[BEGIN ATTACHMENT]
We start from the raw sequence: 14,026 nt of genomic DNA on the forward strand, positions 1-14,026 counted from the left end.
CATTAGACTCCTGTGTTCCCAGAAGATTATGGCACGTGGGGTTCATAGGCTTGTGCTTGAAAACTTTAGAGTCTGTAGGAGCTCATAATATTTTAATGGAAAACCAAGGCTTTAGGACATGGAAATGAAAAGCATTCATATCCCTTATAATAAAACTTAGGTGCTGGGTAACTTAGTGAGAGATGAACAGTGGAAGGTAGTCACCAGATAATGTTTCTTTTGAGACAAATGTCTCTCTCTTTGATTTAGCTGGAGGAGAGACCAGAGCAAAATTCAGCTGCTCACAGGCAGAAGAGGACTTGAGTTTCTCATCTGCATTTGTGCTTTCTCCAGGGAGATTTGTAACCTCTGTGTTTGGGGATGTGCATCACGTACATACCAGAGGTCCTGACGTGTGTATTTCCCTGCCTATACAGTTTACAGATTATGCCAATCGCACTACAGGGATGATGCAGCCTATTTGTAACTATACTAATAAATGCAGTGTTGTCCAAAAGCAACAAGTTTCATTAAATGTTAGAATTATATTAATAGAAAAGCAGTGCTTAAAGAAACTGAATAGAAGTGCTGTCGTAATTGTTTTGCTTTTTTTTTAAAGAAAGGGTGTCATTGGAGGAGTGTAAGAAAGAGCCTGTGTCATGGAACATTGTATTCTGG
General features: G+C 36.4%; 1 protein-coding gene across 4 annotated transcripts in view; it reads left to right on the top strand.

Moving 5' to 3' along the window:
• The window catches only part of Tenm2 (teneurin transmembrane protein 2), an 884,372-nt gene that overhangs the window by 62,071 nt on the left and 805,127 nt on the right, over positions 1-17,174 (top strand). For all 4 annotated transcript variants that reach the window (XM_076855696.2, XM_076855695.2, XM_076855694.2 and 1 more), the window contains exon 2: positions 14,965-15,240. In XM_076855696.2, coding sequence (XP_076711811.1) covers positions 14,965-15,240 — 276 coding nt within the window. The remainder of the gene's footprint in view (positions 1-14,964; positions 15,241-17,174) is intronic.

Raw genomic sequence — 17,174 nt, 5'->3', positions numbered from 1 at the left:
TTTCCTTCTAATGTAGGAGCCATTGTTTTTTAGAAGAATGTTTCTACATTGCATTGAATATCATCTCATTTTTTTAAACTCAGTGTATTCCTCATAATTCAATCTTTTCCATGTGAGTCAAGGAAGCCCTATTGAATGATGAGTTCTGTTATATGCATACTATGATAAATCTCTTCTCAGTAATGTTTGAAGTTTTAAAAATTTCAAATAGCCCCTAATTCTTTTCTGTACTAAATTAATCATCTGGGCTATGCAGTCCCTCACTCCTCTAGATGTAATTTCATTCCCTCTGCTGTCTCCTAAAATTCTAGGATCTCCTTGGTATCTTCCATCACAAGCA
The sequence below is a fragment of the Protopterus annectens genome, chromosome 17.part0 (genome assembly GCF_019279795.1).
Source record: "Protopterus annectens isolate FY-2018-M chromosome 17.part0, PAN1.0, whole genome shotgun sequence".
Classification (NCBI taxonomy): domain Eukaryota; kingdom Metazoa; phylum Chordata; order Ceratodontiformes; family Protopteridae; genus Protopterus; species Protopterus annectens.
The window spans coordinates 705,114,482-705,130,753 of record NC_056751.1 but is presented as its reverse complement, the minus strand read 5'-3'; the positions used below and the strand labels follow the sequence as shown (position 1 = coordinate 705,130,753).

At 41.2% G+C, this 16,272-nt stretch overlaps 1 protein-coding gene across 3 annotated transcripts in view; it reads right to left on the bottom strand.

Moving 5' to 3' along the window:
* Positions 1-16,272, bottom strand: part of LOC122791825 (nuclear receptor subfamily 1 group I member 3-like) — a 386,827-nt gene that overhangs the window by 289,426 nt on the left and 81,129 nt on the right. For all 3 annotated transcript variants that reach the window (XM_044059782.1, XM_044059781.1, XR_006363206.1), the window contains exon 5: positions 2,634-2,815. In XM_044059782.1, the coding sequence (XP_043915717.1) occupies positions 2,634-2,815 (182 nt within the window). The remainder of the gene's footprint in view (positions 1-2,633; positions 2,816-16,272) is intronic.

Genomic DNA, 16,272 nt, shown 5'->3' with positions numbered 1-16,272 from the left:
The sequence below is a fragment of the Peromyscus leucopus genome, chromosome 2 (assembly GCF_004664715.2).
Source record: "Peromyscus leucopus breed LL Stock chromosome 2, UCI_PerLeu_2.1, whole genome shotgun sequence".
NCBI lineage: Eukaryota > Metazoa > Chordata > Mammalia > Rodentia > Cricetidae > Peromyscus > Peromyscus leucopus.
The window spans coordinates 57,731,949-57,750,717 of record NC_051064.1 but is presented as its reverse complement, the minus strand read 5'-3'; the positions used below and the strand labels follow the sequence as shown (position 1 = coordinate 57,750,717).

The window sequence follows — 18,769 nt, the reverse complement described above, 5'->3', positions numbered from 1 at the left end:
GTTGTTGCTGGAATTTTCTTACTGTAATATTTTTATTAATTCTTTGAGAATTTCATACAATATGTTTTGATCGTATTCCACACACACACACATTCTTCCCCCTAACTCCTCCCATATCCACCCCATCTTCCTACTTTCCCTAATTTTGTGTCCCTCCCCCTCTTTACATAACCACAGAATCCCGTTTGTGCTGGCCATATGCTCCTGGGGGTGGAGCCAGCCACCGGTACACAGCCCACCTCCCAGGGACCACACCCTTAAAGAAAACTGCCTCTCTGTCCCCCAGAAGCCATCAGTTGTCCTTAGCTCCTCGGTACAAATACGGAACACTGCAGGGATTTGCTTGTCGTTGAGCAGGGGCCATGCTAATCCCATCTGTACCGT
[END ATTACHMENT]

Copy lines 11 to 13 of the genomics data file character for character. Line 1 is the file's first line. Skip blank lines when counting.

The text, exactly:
The window spans coordinates 705,114,482-705,130,753 of record NC_056751.1 but is presented as its reverse complement, the minus strand read 5'-3'; the positions used below and the strand labels follow the sequence as shown (position 1 = coordinate 705,130,753).

At 41.2% G+C, this 16,272-nt stretch overlaps 1 protein-coding gene across 3 annotated transcripts in view; it reads right to left on the bottom strand.

Moving 5' to 3' along the window: